Everyday Sexism is a project you probably have already heard about, if you haven’t been living under a rock. Bates started this project after realizing that her own experiences of sexism in her life had become normal to her, and that every woman had a story about sexism that made it appear that street harassment, inequality in the workplace, and even sexual violence and rape, had been normalized within society. The project was her way of announcing that this isn’t right, that women should not have to put up with this, and that it is a growing problem in the world. Everyday Sexism became a place for women to share their experiences and explain how it made them feel, but Bates has turned these experiences, as well as some quite harrowing facts and figures, into a book that explains perfectly what it is like to be a woman in the (mostly Western) world.

Now, I understand the idea that men get about how feminists are all man-hating lesbians who want to rule the world themselves. I understand it because that is all feminists are usually portrayed at – you can hardly blame some of the male species for thinking it when they are bombarded by the media with this image. And some feminist pieces do risk coming across that way, simply because the writer becomes passionate about the issue or points out something that many men feel makes them uncomfortable or that is a generalization. But Bates manages to get the perfect balance, in my mind, between pointing out the problem, but not blaming ‘all men’ for it. In fact, I think she creates a very real portrait of how sexism is permeated throughout our society. She uses other people’s experiences as well as her own and more famous women’s, to point out the overwhelming amount of sexism that women AND men face, often created by other women as well as many men.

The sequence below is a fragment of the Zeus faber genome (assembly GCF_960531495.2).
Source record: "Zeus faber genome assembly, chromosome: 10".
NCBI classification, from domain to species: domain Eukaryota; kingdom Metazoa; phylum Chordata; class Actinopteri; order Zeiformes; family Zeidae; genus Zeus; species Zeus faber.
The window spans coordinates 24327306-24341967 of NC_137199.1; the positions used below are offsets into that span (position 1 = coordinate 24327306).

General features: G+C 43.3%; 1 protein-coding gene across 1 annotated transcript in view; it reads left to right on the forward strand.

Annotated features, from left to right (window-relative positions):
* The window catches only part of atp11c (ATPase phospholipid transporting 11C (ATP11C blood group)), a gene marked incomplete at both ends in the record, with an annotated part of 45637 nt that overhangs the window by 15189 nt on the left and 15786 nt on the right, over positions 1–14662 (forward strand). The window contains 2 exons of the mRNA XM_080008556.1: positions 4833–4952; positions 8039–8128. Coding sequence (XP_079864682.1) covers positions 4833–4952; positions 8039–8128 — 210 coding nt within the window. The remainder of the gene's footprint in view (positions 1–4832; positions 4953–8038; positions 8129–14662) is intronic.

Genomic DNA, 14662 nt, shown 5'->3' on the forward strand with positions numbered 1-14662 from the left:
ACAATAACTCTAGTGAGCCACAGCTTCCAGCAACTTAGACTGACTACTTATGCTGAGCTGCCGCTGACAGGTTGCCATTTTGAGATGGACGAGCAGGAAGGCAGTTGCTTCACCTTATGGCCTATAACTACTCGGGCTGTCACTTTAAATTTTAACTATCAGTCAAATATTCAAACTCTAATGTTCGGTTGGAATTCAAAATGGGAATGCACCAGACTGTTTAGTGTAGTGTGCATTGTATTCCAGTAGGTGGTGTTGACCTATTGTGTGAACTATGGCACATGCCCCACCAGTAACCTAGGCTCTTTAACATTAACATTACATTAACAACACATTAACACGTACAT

I enjoyed this book because it shows the problems we face, has sections that are easy to read and not full of jargon or buzz words, and simply, because I feel it opens up a discussion that men and women need to be able to just sit and talk about. Whilst I am always trying to encourage my female friends to identify as feminists – “because the feminism means not female supremacy but very simply equality for all regardless of sex” – I feel that this book needs to be read by my male friends too. I don’t think its patronizing, I don’t think its abusive towards men, and I think its a very interesting and important message that many of my friends just haven’t understood yet.

If you haven’t read it yourself, I’d say just give it a go. Even if you disagree, the way that Bates writes makes it an educational experience.

Although I tried to get my friend Kieran to read it, he took one look at the words, some of which are in bold or multi-colored, and joked about how it was printed like that so that stupid women could read it.

Needless to say, I hit him with my copy. Several times.

Au revoir.